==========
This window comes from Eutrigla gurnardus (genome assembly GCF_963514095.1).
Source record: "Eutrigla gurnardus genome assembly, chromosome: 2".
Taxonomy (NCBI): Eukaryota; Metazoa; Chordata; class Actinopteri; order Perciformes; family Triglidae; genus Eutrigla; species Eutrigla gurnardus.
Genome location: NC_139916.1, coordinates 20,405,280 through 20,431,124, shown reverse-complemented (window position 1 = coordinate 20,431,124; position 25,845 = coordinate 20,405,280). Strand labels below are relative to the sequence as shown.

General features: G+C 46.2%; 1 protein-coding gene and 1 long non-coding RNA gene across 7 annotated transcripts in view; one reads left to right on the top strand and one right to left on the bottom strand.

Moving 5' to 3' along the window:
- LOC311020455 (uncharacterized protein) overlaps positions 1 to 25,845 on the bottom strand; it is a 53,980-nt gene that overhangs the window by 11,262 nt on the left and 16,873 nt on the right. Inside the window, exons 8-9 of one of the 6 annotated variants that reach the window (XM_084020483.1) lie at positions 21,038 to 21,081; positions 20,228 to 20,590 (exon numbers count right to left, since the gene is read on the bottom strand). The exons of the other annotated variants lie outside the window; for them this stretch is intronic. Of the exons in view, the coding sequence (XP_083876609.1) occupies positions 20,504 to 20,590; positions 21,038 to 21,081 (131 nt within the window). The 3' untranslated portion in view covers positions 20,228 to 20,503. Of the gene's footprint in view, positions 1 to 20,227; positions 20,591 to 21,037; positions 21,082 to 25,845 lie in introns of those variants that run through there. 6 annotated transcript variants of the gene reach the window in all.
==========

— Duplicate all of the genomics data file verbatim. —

This window comes from Eutrigla gurnardus (genome assembly GCF_963514095.1).
Source record: "Eutrigla gurnardus genome assembly, chromosome: 2".
Taxonomy (NCBI): Eukaryota; Metazoa; Chordata; class Actinopteri; order Perciformes; family Triglidae; genus Eutrigla; species Eutrigla gurnardus.
Genome location: NC_139916.1, coordinates 20,405,280 through 20,431,124, shown reverse-complemented (window position 1 = coordinate 20,431,124; position 25,845 = coordinate 20,405,280). Strand labels below are relative to the sequence as shown.

General features: G+C 46.2%; 1 protein-coding gene and 1 long non-coding RNA gene across 7 annotated transcripts in view; one reads left to right on the top strand and one right to left on the bottom strand.

Moving 5' to 3' along the window:
- LOC311020455 (uncharacterized protein) overlaps positions 1 to 25,845 on the bottom strand; it is a 53,980-nt gene that overhangs the window by 11,262 nt on the left and 16,873 nt on the right. Inside the window, exons 8-9 of one of the 6 annotated variants that reach the window (XM_084020483.1) lie at positions 21,038 to 21,081; positions 20,228 to 20,590 (exon numbers count right to left, since the gene is read on the bottom strand). The exons of the other annotated variants lie outside the window; for them this stretch is intronic. Of the exons in view, the coding sequence (XP_083876609.1) occupies positions 20,504 to 20,590; positions 21,038 to 21,081 (131 nt within the window). The 3' untranslated portion in view covers positions 20,228 to 20,503. Of the gene's footprint in view, positions 1 to 20,227; positions 20,591 to 21,037; positions 21,082 to 25,845 lie in introns of those variants that run through there. 6 annotated transcript variants of the gene reach the window in all.